The National Theatre and Neal Street production of The Lehman Trilogy directed by Sam Mendes returns to London for a limited run preceded by its triumph on Broadway where in 2022 it was laureled by 5 Tonys. Awarded best play, best director, best scenic design and best lighting.
On its return to London, with a different cast and with its West End director Zoe Ford Burnett, The Lehman Trilogy continues to earn these accolades. It’s such an interesting, thought-provoking play. Taking its audience for a pacey, sometimes dizzying, trip through epochs as it holds up to the light the creation of modern America, global capitalism and the creation of the consumer society. Ultimately arriving at the Global Crash of 2008 when the Lehman Brothers Bank collapse became the climax of the subprime mortgage crisis on Wall Street, triggering a worldwide financial crisis.
It is extraordinary this immensity of scale is achieved by just three male actors on stage. Their portal is the real-life story of this European immigrant family of three brothers who arrived with little but aspiration by ship in New York in the 1840s. Following which they contributed uniquely and enormously to the development of their adopted country while also becoming part of the political and financial establishments.
There are three extraordinary actors on stage, Michael Balogun, Hadley Fraser and Nigel Lindsay. They each play many parts including women and toddlers. Unassisted by costume changes, these transformations prove to be a triumph of acting and direction. Hadley Fraser’s charismatic and joyous portrayal of, down the generations, Bobbie Lehman, is an unforgettable wonder.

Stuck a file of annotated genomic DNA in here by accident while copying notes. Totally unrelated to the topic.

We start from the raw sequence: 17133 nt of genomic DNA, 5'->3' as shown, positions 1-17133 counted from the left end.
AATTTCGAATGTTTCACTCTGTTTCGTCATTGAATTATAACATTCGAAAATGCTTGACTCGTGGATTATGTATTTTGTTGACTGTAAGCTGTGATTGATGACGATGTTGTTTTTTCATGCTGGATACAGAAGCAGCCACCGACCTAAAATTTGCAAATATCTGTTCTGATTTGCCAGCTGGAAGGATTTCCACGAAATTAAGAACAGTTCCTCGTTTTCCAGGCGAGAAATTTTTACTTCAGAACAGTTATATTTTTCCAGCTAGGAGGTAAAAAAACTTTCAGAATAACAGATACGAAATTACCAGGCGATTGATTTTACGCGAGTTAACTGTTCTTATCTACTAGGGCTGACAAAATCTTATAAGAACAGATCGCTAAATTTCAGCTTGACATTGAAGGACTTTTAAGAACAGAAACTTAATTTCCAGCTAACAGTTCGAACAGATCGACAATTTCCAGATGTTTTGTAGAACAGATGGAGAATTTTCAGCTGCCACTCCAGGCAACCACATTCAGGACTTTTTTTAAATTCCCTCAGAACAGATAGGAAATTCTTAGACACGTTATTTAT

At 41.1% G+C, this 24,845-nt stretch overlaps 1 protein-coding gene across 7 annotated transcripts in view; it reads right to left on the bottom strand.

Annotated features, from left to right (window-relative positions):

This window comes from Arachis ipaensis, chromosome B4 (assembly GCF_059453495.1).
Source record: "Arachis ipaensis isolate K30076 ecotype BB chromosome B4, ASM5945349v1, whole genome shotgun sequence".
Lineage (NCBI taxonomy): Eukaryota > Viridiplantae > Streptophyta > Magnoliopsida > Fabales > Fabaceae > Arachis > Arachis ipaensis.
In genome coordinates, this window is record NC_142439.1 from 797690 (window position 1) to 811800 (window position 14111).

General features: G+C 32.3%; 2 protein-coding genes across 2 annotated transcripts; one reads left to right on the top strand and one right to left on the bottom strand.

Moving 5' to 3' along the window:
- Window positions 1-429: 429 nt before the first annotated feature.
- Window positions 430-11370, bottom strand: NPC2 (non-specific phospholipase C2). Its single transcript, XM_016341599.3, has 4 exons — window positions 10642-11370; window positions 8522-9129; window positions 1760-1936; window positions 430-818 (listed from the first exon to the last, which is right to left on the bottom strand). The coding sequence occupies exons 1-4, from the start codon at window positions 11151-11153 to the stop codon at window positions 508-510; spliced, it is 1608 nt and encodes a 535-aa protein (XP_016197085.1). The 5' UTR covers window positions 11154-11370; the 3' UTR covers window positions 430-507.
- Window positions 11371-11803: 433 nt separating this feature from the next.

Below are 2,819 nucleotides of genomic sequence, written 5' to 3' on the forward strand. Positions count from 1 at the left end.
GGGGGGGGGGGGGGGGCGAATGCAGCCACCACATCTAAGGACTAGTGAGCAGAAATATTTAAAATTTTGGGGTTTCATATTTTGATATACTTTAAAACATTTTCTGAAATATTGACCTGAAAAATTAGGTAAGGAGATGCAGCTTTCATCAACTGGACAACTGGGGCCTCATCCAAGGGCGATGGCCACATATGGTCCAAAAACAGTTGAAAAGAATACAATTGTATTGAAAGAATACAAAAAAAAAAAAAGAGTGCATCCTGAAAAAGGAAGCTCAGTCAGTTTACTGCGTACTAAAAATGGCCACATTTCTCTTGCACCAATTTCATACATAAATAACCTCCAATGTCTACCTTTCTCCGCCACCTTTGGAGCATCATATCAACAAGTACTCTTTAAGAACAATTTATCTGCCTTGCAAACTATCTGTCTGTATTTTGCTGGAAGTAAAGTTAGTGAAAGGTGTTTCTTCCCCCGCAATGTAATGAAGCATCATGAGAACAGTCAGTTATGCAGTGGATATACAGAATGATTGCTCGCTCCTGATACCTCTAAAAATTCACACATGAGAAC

The fabulous set design by the remarkable Es Devlin is a vital contribution to the show. This delightfully summons the great continent of America in all its grandeur along with changing landscapes, emotional as well as physical. This set works hand-in-hand with the superlative work of Luke Halls, video designer, and Jon Clark, the lighting designer.
The show is long at 3 hours 30 minutes but it is interspersed, for the benefit of the audience and, no doubt, the actors by two intervals, to be spent in the splendid facilities of the Gillian Lynne Theatre. One of the best and most comfortable theatres in London.
In addition, part way through the third act, there is a superb and hilarious extended scene, cleverly inserted at just the right moment to prevent any possible flagging of energy in the audience before moving attention on to the final time shifts.
One of the exciting and, likely perpetually contemporary things about this play, is that by taking us back through the past of America we are brought to a renewed understanding that we, as humans, are constantly evolving and this moment, now, is yet another juncture before more innovation arrives. Also, that capitalism will, likely be deep in the engine room of this, for good or ill, looking to make money. Again.
This is a show not to be missed.
As a side note the programme for this production is highly informative and provides terrific context for the play. Well worth having.
Review by Marian Kennedy
On a cold September morning in 1844, a young man from Bavaria stands on a New York Dockside dreaming of a new life in the new world. He is joined by his two brothers, and an American epic begins.
163 years later, the firm they establish – Lehman Brothers – spectacularly collapses into bankruptcy, triggering the largest financial crisis in history.
Gillian Lynne Theatre
166 Drury Lane, London WC2B 5PW
Until 20 May 2023